Chinese suppliers using crystalline silicon have significantly reduced their costs and prices thus gaining market share. They operate on very thin margins and depend on large volumes to get their unit costs down. Of the ten top module producers in 2011, six were Chinese using crystalline silicon. The dramatic drop in silicon module prices in 2011 and 2012 has almost closed the cost gap between silicon and cadmium telluride. However, many silicon suppliers were in financial trouble and struggling to stay in business at the end of 2012. Top
US PV Market Growth
Shown at the left are the recent annual solar installations in the US. Note that at the end of 2012 installations totaled 3,3213 MW, a 79% increase over 1855 in 2011. The previous 5 year average annual growth rate from 2006 to 2011 was 78%. So for the last six years the US has been growing between 75% and 80% per year (not bad). The market size of the U.S. solar industry in dollars grew from $8.6 billion in 2011 to $11.5 billion in 2012. The three largest state solar markets (by installations) in 2012 were California, with 1,033 MW, Arizona, with 710 MW, and New Jersey with 415 MW.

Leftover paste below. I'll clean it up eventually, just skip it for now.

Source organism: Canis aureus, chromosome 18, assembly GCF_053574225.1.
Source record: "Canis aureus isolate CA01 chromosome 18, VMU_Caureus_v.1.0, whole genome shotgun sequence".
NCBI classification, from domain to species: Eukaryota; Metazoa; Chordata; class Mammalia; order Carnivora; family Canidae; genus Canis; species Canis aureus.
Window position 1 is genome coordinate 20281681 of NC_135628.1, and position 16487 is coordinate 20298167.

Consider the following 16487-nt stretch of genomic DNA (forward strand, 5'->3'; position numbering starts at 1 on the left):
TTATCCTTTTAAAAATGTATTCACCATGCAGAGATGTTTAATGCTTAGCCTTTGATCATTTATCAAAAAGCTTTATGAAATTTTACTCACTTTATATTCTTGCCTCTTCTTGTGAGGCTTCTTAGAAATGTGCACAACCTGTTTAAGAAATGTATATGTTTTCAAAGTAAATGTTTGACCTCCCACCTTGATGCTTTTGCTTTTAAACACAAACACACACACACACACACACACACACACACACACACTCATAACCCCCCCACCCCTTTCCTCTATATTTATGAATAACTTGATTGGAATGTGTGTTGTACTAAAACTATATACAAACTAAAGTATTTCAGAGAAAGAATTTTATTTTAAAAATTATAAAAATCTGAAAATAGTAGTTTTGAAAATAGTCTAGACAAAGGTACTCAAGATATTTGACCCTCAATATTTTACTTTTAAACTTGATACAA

US solar installations have grown dramatically the last few years as utilities have come on strong. Up until recently, utility installations have been weak due to the lack of strong solar support from the Federal Government compared to Germany, Italy or China. In recent years state governments have taken up the slack and the results have begun to show starting in 2010.
US PV Forecast By Market Segment